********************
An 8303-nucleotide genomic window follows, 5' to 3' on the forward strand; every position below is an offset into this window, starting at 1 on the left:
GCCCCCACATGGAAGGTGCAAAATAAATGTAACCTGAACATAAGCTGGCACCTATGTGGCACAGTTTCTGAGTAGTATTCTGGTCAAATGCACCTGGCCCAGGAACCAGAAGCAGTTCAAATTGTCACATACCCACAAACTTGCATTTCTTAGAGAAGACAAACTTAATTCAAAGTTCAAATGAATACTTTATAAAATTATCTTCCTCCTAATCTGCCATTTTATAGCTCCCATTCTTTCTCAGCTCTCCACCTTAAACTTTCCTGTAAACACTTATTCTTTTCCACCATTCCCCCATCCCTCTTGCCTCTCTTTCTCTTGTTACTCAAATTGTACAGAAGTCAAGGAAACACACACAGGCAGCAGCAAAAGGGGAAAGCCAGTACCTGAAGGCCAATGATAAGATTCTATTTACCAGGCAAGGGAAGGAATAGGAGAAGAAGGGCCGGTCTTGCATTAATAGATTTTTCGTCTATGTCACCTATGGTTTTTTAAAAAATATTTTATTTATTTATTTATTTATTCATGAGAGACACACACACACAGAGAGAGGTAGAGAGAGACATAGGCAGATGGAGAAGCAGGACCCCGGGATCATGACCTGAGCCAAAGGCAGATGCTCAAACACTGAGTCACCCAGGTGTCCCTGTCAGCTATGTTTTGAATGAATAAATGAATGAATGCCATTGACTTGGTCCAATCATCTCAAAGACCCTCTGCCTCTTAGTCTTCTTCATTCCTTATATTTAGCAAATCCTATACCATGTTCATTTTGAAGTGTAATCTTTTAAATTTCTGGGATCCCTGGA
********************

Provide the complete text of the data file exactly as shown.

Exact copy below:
An 8303-nucleotide genomic window follows, 5' to 3' on the forward strand; every position below is an offset into this window, starting at 1 on the left:
GCCCCCACATGGAAGGTGCAAAATAAATGTAACCTGAACATAAGCTGGCACCTATGTGGCACAGTTTCTGAGTAGTATTCTGGTCAAATGCACCTGGCCCAGGAACCAGAAGCAGTTCAAATTGTCACATACCCACAAACTTGCATTTCTTAGAGAAGACAAACTTAATTCAAAGTTCAAATGAATACTTTATAAAATTATCTTCCTCCTAATCTGCCATTTTATAGCTCCCATTCTTTCTCAGCTCTCCACCTTAAACTTTCCTGTAAACACTTATTCTTTTCCACCATTCCCCCATCCCTCTTGCCTCTCTTTCTCTTGTTACTCAAATTGTACAGAAGTCAAGGAAACACACACAGGCAGCAGCAAAAGGGGAAAGCCAGTACCTGAAGGCCAATGATAAGATTCTATTTACCAGGCAAGGGAAGGAATAGGAGAAGAAGGGCCGGTCTTGCATTAATAGATTTTTCGTCTATGTCACCTATGGTTTTTTAAAAAATATTTTATTTATTTATTTATTTATTCATGAGAGACACACACACACAGAGAGAGGTAGAGAGAGACATAGGCAGATGGAGAAGCAGGACCCCGGGATCATGACCTGAGCCAAAGGCAGATGCTCAAACACTGAGTCACCCAGGTGTCCCTGTCAGCTATGTTTTGAATGAATAAATGAATGAATGCCATTGACTTGGTCCAATCATCTCAAAGACCCTCTGCCTCTTAGTCTTCTTCATTCCTTATATTTAGCAAATCCTATACCATGTTCATTTTGAAGTGTAATCTTTTAAATTTCTGGGATCCCTGGA